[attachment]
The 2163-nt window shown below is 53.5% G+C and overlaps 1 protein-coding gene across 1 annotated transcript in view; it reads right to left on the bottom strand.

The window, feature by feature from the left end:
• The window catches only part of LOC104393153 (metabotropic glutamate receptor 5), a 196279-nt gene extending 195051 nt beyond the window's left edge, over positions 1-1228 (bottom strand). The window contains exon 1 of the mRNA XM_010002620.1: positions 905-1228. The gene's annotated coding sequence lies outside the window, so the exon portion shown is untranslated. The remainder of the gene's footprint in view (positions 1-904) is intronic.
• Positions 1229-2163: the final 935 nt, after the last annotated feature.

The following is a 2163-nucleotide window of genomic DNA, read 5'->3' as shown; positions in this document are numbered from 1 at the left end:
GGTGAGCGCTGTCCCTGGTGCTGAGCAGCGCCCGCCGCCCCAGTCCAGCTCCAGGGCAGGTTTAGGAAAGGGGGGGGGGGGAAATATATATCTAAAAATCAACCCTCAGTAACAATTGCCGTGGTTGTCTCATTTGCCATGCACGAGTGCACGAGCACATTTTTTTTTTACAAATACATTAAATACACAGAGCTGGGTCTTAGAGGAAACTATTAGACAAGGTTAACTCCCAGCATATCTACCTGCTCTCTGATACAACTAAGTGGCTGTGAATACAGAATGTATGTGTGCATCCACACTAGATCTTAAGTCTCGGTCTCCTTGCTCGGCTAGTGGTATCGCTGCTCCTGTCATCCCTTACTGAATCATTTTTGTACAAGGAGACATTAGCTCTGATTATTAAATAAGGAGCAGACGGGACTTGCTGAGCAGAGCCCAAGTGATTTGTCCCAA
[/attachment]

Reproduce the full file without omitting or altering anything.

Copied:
The 2163-nt window shown below is 53.5% G+C and overlaps 1 protein-coding gene across 1 annotated transcript in view; it reads right to left on the bottom strand.

The window, feature by feature from the left end:
• The window catches only part of LOC104393153 (metabotropic glutamate receptor 5), a 196279-nt gene extending 195051 nt beyond the window's left edge, over positions 1-1228 (bottom strand). The window contains exon 1 of the mRNA XM_010002620.1: positions 905-1228. The gene's annotated coding sequence lies outside the window, so the exon portion shown is untranslated. The remainder of the gene's footprint in view (positions 1-904) is intronic.
• Positions 1229-2163: the final 935 nt, after the last annotated feature.

The following is a 2163-nucleotide window of genomic DNA, read 5'->3' as shown; positions in this document are numbered from 1 at the left end:
GGTGAGCGCTGTCCCTGGTGCTGAGCAGCGCCCGCCGCCCCAGTCCAGCTCCAGGGCAGGTTTAGGAAAGGGGGGGGGGGGAAATATATATCTAAAAATCAACCCTCAGTAACAATTGCCGTGGTTGTCTCATTTGCCATGCACGAGTGCACGAGCACATTTTTTTTTTACAAATACATTAAATACACAGAGCTGGGTCTTAGAGGAAACTATTAGACAAGGTTAACTCCCAGCATATCTACCTGCTCTCTGATACAACTAAGTGGCTGTGAATACAGAATGTATGTGTGCATCCACACTAGATCTTAAGTCTCGGTCTCCTTGCTCGGCTAGTGGTATCGCTGCTCCTGTCATCCCTTACTGAATCATTTTTGTACAAGGAGACATTAGCTCTGATTATTAAATAAGGAGCAGACGGGACTTGCTGAGCAGAGCCCAAGTGATTTGTCCCAA